Reuters recently analysed global trade data and concluded that a further 133 tonnes has been shipped directly to Shanghai this year. If we add that to the Hong Kong imports, we arrive at 989 tonnes. But as you’re about to see, even that still significantly understates the real numbers.
To dig a little deeper I spoke to Koos Jansen, a gold analyst who’s carried out a considerable amount of research in this area. This is what he had to say:
Simon Popple: “Koos, as we know, the main gold vein runs from the UK through Switzerland, through Hong Kong, eventually reaching Shanghai. What’s happening this year that’s so unusual?”
Koos Jansen: “Well Simon, although the Swiss, don’t publish country specific information on their gold trades, their numbers are very clear. Being one of the largest trading, refining and storage centres in the world, vast amounts of gold cross their borders. In 2012, they imported 2,267 tons of gold and exported 1,550 tons.
“On average, imports have transcended exports by 25% in recent years. But this has recently changed as the Swiss have imported 2,420 and exported 2,184 tons in just the first three quarters of this year. So not only is trade surging, but also the gap between import and export is tightening.”
SP: “So they’re exporting far more than normal.”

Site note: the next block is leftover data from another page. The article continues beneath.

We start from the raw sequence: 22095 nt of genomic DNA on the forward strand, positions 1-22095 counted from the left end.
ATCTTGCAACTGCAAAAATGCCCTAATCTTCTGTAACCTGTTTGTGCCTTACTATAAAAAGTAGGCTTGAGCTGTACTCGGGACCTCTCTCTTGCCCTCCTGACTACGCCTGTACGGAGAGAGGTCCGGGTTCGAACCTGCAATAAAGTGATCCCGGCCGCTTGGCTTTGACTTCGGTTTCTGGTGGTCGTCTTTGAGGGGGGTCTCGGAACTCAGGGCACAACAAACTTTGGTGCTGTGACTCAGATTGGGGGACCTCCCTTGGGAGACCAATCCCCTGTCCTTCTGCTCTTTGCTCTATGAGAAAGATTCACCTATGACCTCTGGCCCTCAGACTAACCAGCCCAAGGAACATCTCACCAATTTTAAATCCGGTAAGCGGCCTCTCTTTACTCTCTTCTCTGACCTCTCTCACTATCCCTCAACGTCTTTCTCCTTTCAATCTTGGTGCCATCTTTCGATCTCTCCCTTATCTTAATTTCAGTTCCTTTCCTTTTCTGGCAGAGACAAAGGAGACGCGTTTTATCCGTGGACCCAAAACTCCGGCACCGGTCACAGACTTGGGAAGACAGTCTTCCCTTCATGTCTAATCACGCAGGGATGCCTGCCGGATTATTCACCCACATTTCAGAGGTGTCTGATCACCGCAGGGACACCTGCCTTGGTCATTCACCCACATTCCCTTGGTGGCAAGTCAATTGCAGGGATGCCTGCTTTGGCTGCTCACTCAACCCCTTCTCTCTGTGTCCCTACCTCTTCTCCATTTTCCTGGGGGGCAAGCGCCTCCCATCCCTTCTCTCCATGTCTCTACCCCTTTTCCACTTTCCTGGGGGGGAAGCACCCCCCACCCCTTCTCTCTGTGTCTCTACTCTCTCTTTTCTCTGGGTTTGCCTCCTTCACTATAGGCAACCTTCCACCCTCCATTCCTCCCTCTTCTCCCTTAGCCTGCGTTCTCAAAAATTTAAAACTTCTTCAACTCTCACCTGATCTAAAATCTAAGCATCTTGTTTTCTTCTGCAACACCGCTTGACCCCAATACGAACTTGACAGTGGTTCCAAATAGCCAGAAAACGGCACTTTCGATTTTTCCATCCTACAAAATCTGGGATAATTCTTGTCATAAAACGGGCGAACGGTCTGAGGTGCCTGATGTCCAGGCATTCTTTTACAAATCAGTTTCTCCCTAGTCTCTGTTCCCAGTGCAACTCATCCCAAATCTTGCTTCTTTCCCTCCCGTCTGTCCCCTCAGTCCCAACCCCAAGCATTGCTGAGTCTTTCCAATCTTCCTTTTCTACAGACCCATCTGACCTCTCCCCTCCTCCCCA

KJ: “Yes, and Switzerland’s biggest refinery has confirmed to Alex Stanczyk, who I interviewed in September, that all gold coming in from London is being re-melted into kilobars and sent to China.”
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SP: “Does this all go through Hong Kong?”
KJ: “No, most is shipped to Hong Kong but some goes straight to Shanghai.”
SP: “But business with Hong Kong is booming?”
KJ: “Yes, so far this year Switzerland has net exported 697 tons of gold to Hong Kong. A surge of 445%(emphasis mine) compared to total net gold exports to Hong Kong in 2012.”
SP: “That’s incredible. What about your forecasts for the year. The World Gold Council is estimating Chinese consumer demand will be over 1,000 tons. But you think it’ll be more than double that.”
KJ: “I estimate Chinese demand for 2013 is 2,000 tons. This is because we can read from the “China Gold Market Reports”, which are written by the PBOC (People’s Bank of China), and anyone can download these from the SGE (Shanghai Gold Exchange) website, total Chinese demand is exactly the amount of gold withdrawn from the SGE vaults.
“Year to date there are 1,844 tons of gold withdrawn from the vaults, so it’s likely this will be more than 2,000 tons at the end of December.
“Supply includes domestic mining, though the bulk comes from the UK, the GLD and LBMA vaults that send it via Switzerland to China. Net exports from the UK to Switzerland are 1,109 tonnes year to date.”
Now, you’d think with this huge demand, the price should be going through the roof. But it’s important to remember two things: first, at the moment it’s in the best interests of the Chinese to acquire as much gold as they can as cheaply as possible; and second, the paper market is still in control and that’s how the price is fixed.
When there’s insufficient gold to settle these paper contracts and the trust in the systems starts to evaporate, then it gets interesting. We could be rapidly approaching that day.